Finland’s Maarti Ahtisaari says he is delighted to have won the 2008 Nobel Peace Prize. The former Finnish president most recently led negotiations over the future of Kosovo. He made it clear he has always hoped he might win the prestigious prize one day.
“I’m extremely pleased, because we have been sitting in front of the television on a number of occasions and it has not been my turn, so I am grateful to the Nobel committee for their decision because hopefully this will facilitate my future work,” said Ahtisaari.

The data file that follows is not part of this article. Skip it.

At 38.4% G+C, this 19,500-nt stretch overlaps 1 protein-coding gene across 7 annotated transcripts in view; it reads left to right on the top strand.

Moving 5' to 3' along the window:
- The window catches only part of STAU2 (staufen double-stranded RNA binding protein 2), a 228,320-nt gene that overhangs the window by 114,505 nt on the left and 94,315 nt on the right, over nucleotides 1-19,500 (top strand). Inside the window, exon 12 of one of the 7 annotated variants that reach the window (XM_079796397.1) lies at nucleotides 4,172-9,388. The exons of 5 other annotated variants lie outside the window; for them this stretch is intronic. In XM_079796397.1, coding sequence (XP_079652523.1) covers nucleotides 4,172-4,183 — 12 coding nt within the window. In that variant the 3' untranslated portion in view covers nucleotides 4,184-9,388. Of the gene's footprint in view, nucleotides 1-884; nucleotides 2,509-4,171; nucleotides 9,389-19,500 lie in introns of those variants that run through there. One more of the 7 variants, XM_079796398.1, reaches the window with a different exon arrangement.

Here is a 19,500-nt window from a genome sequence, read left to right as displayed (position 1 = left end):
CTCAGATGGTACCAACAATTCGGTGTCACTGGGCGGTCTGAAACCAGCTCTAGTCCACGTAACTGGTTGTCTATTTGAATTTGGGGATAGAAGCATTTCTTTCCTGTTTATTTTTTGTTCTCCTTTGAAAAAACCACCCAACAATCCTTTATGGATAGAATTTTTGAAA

He added that he was most proud of his role in securing independence for Namibia, and the successful peace talks between Free Aceh rebels and the Indonesian government, back in 2005, which he spearheaded through his own non-governmental organisation, CMI.
The Nobel Committee said the 30-year veteran of international politics was a natural choice.
“Through all his adult life as a senior Finnish public servant and president, or in an international capacity, often connected to the United Nations, Maarti Athisaari has worked hard to resolve several serious and long-lasting conflicts.”
Ahtisaari has not yet said what he intends to do with the prize money of a little over one million euros.